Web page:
I was asked a question about Chipotle Mexican Grill (CMG) by Jabob in Member Chat last night that triggered a very detailed answer so I thought I'd share it here.
Unfortunately, Seeking Alpha does not pick up my color coded highlights of the conference call (green is good, red is bad) but you should get the gist of it. (You can read the transcript of the whole conference call here.)
Jabobeast - Phil, do you think CMG actually opens at these high levels (278) or is this AH action a bit too much?
CMG/Jabob - I really hate to give an opinion at this point. They made $1.47 a share, so let's call it $6 a year. Even if we call it $7 (assuming growth), that's 39 times forward earnings. Nobody gets that kind of valuation - it's irrational! As with everything else, there is the assumption that margin pressures are temporary and every company on earth will be able to pass along higher input costs without giving their own workers wage increases (which would further cramp margins) and that the Government will continue not to tax them (because we don't need to balance our budget - ever) and that sales will keep expanding as all the unemployed people rush out to BUYBUYBUY whatever they are selling.
Don't forget CMG just had to lay off 1,200 illegal workers and the Government is breathing down their necks. Did they replace all those people right away with workers who were just as cheap so it won't affect Q1 earnings? In the CC, they are on track to open as many stores in 2011 as 2010 but that is SLOWING growth as they are bigger now than they were in 2010 so they should be opening 10% more stores. That's not a nit-picky thing because now would be the time to expand if they had faith in long-term growth as rents are cheap and prime space is available and labor is plentiful and cheap. If not now, when?
On illegal employees: "As you can imagine, this has been disruptive. We had to hire hundreds of new employees, and we're in the process of training these new employees to provide a great Chipotle experience to our customers in Minnesota. We also received a similar notice of inspection for our restaurants in Virginia and Washington D.C., and we are in full cooperation with ICE officials there. This has not been an easy process for anyone involved, but we're navigating our way through it, and we're learning as much as we can so that we can avoid this sort of disruption in the future."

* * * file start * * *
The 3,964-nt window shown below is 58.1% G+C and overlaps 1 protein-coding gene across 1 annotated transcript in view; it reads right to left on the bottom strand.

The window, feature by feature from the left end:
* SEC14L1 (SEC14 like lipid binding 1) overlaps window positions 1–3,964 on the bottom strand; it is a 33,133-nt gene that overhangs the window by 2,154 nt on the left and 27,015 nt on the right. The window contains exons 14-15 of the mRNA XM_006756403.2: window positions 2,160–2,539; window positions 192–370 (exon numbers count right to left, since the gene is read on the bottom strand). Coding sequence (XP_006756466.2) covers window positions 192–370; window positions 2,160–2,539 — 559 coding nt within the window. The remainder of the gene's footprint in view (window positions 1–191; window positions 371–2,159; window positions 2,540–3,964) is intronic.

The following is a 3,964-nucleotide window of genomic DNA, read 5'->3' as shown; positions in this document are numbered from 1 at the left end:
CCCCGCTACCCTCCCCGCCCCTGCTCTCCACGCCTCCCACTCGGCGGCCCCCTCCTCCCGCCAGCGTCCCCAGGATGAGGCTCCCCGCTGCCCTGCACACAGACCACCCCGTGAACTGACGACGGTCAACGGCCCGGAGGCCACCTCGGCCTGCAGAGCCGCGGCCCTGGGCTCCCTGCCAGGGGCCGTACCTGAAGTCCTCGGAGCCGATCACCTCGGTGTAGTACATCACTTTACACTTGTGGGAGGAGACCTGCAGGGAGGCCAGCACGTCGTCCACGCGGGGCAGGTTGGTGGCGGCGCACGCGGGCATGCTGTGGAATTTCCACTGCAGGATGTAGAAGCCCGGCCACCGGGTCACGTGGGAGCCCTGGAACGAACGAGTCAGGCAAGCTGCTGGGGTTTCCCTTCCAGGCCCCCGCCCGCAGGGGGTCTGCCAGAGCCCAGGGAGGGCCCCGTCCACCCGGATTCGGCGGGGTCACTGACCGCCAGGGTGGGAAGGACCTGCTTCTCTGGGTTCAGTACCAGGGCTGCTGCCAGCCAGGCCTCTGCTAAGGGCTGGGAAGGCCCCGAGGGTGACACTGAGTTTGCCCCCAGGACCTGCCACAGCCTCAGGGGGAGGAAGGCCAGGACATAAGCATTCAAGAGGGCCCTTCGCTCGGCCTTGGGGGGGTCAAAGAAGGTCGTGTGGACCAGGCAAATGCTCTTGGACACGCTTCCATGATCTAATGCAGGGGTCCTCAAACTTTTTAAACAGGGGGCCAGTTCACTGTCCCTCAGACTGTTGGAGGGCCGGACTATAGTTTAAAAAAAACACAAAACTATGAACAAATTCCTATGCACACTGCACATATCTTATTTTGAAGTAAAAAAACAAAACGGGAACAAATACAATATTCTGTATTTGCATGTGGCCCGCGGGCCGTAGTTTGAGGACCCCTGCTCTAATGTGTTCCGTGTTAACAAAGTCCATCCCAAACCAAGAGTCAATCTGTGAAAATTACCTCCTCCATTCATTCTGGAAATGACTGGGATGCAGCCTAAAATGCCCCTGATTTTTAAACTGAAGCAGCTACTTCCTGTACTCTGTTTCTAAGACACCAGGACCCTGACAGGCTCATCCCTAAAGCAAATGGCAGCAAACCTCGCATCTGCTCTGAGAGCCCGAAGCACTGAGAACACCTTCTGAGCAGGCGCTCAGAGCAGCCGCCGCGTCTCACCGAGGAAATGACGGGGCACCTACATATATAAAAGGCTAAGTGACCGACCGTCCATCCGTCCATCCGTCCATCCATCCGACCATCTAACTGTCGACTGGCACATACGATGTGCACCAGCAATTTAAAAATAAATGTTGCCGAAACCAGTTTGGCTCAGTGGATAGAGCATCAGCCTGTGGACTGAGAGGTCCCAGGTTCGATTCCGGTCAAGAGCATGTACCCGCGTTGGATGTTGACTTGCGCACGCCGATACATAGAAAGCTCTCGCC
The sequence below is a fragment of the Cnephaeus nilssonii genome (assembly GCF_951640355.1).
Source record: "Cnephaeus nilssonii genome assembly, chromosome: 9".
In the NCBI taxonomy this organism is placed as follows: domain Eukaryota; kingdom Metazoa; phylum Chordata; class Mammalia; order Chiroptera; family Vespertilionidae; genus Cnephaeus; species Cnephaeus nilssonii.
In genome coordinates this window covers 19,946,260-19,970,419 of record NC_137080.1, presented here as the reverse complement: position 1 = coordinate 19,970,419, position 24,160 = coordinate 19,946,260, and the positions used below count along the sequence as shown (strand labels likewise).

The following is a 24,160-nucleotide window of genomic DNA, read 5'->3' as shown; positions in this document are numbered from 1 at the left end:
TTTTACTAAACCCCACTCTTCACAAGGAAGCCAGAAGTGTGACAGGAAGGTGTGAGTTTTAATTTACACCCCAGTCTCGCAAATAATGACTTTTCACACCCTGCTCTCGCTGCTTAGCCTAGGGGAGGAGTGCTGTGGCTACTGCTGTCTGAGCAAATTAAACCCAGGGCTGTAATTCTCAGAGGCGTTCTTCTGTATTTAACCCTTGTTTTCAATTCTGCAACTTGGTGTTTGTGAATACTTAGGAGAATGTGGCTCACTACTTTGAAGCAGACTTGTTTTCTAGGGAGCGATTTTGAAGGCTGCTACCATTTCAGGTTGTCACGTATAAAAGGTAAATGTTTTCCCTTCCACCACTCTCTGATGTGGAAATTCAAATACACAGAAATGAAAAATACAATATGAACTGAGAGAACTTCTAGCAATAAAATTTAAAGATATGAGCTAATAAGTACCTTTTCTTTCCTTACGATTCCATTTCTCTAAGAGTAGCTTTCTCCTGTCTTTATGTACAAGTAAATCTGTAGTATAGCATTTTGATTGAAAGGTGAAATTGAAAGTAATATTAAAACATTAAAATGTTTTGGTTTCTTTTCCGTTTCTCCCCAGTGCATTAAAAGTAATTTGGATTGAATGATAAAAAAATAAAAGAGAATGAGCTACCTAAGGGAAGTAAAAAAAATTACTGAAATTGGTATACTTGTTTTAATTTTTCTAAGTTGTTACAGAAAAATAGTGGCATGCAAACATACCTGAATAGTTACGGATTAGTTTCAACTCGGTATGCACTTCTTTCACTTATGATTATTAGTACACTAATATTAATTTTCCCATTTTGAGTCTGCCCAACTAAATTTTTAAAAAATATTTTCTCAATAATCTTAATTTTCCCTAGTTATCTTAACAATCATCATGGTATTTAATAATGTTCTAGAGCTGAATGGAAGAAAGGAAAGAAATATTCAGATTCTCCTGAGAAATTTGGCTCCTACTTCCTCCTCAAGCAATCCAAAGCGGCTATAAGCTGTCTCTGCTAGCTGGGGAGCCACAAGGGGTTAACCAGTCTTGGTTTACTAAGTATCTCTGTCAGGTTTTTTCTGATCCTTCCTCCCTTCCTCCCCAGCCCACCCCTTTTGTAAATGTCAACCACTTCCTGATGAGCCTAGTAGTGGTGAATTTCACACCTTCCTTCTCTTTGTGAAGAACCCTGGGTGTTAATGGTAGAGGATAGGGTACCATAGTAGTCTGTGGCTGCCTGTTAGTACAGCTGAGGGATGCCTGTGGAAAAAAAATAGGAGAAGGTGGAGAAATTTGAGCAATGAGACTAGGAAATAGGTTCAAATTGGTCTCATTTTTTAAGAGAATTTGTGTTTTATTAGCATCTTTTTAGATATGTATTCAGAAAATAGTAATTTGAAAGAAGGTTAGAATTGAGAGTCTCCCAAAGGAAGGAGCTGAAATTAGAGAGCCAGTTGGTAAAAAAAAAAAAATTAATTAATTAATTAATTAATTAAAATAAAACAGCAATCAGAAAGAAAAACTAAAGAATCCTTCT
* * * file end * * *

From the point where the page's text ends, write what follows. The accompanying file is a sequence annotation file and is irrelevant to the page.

Sales were up 20.9% from last year with 9.4% driven by same store-growth. Keep in mind they opened about 130 stores in 2009 and again in 2010, which accounted for 25% of their chain, and of course the 2009 stores had huge growth in their 2nd year but this year, they are basing off 1,100 stores which will grow (giving huge benefit of doubt) 9.4% but that will only be augmented by 140 new stores (13%) at 100% growth so not the same bang for the buck as they got last year. With a p/e this high, as soon as there are signs of deceleration, I think people will begin to bail.
Our comps held up well throughout the fourth quarter, but it's been pretty volatile so far in 2011 with extreme weather throughout much of the country. While we believe the underlying transaction trends are healthy, we do prepare against progressively tougher comps each quarter. And therefore, we reiterate our guidance of low single-digit comps for the full year of 2011.
Food costs were 31% during the quarter, which was up 90 basis points from last year and up 40 basis points versus the third quarter. Prices for avocados, beef and cheese were higher in the quarter, which were partially offset by decreases in rice and corn. Commodity inflation has continued to push our food costs higher in 2011 already, and we expect continued inflationary pressure on many of our ingredients, especially chicken, beef and avocados during the year.